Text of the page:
Giving Credit Where Credit is Due

You have to give credit where credit is due. Treasury Secretary John Snow is doing a great job harping away about one of the most important financial issues facing the world.

As you read about in a different perspective in Meg Jackson’s commentary on Tuesday, China’s currency, known as the Yuan, is pegged to the U.S. dollar at about 8.28 to 1. It’s been pegged (with only slight adjustments) at that value since the Asian financial crisis in the `90s. Without question, China’s low-priced exports are taking over the world, and, frankly, in my opinion, it just isn’t fair. No only is it not fair, but it also distorts the ebb and flow of real open economies in the rest of the world. Mr. Snow, you are doing a great job — you go get ’em!

Here is what Mr. Snow said in a recent speech, “China’s fixed exchange rate impedes the transmission of international price signals and international adjustment. It also skews incentives within the Chinese economy toward production for export and away from production for domestic demand.” This sounds like Fed-speak, but this man knows what he is talking about (he’s got a Ph.D. in economics and a law degree).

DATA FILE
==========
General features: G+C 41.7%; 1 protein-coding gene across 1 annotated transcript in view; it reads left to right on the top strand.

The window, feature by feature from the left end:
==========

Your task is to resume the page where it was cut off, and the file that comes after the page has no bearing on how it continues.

Simply translated, Mr. Snow is saying that China’s currency is way undervalued at its current fixed price. This means that China has a built-in financial advantage over any other country. The U.S. dollar’s recent weakness is only adding to the problem. This means that China has an unfair advantage and that we are financing that country’s growth!

I applaud Mr. Snow’s tenacity in his recent speeches, and I hope he keeps firing away on this issue. The whole China thing just keeps getting bigger and bigger. We can’t escape China’s influence in the world. No country, not even the United States, can afford to ignore China’s economic power, or the effect that the country’s consumption is having on the rest of the world.

China’s economic growth and its fixed currency value is wreaking havoc with the Western world. Its industrial production is growing at a ravenous pace, so we need a floating Chinese currency to help smooth out prices. Thanks Mr. Snow for having the guts to stand up and be heard on this issue. Keep up the good work.